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“Soğuk” stories V: One night in Urfa

Thank you Nicéphore Niépce for inventing photography! When memories start to fade away in our overloaded “hard disk” pictures work like a “Refresh” button!

I sat cross-legged like a Turk and smiled to the camera as I knew that one day this picture will steal a smile and give me back my memories.

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And it did. It took me back to the summer of 2012. To my first traditional Turkish evening. In Şanlıurfa. And I decided to take you with me. I won’t hold your hand… but hopefully I’ll hold your imagination. Ready? Imagine yourself entering a 450 year old konuk evi (guest house) in Şanlıurfa. The perfect place for tarihi kokusunu arayanlar (those who are seeking the scent of history) as stated on the Harran guest house’s website. And I was one of them, proud and somehow overwhelmed to be in the place where diverse people, histories and identities meet, in Mesopotamia, the so-called cradle of civilizations… A strange, nameless feeling embraced me and made me realize that we don’t have enough words, and sometimes living our dreams simply paralyzes our thoughts. My introspection was interrupted by the tempting flavors. I must say that South-Eastern Turkey’s history smells delicious. And spoils your tastebuds with its domatesli ve patlıcanlı kebap (tomatoe and eggplant kebab), bostana (Turkish gaspacho), salata (salad), lebeni çorbası (youghurt soup).

dscn0857After dinner I found out that preparing  çiğ köfte (raw meatballs, yes the meat is actually RAW, is not cooked) requires artistic skills. It is believed that çiğ köfte was invented in Urfa in the time of Abraham. Nimrod (the king of those times) wanted to execute Abraham by setting him on fire and ordered to collect all firewood in Urfa for this purpose. As a result people didn’t have firewood to cook and ate raw food. One day somebody found a way to make meat tastier by adding bulgur, herbs, spices and kneading the mixture. I mentioned above that making çiğ köfte is not an easy task. See the aşçı (cook) in action:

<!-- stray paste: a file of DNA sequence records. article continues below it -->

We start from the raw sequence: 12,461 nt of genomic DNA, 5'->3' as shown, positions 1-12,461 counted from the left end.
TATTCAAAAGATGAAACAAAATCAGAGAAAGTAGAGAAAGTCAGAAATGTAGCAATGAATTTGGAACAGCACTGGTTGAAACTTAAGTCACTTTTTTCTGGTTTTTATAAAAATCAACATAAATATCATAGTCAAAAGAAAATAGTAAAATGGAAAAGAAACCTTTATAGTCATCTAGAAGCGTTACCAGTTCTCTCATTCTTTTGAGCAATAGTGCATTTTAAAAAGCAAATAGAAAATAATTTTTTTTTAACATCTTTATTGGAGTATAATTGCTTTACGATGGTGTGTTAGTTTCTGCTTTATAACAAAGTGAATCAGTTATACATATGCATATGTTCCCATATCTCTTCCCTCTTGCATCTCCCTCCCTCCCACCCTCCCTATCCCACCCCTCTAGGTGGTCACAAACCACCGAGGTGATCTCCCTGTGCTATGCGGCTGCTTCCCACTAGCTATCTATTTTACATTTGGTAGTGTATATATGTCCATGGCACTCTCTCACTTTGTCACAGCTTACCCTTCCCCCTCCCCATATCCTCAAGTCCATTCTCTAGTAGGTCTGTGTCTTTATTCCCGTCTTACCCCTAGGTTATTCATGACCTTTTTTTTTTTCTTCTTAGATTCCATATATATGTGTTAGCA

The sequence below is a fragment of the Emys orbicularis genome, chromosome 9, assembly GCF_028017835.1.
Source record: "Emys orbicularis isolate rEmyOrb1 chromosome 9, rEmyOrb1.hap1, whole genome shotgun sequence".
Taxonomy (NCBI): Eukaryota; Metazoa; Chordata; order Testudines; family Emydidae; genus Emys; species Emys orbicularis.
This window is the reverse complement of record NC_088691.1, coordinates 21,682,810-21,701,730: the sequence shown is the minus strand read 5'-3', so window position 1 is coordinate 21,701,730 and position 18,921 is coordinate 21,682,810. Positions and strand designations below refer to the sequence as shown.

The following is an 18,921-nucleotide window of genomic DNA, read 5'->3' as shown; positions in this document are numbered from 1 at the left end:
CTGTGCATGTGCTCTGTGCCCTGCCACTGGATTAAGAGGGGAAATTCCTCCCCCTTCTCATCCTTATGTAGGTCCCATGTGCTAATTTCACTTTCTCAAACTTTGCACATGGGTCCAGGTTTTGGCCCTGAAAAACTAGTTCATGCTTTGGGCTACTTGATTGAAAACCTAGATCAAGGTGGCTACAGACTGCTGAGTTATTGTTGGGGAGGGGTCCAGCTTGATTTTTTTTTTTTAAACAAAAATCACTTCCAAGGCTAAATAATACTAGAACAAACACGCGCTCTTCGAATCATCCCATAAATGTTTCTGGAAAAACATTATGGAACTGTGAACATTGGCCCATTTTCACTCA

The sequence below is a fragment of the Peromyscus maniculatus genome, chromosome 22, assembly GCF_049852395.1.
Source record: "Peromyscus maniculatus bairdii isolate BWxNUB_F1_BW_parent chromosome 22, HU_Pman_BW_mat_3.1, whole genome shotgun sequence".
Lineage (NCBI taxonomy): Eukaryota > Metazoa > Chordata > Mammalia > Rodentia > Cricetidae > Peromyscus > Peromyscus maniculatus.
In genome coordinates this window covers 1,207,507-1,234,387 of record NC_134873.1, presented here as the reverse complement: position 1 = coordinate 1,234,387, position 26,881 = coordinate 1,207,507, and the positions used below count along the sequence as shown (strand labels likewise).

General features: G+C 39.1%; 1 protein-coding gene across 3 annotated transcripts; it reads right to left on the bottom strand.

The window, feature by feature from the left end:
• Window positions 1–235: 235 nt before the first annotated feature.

dscn0863The best çiğ köfte is made by dancing on the rhythms of the davul (drum) or on the davul 🙂 .

dscn0871And here’s the result:

dscn0874Well, çiğ köfte is not my favourite, and not because is raw meat, at the time I didn’t even know what I was eating! Actually it doesn’t even taste like meat… It’s like a strange combination of herbs and spices worth to try at least once!

The hallucinating combination of flavours, the rhythm of the drum and the traditional Turkish music made the evening unforgettable.

img_2951And prepared us for the next level: Halay (Anatolian folk dance) which is quite simple:  people form a circle by holding each others little finger and the leading dancer waves a handkerchief.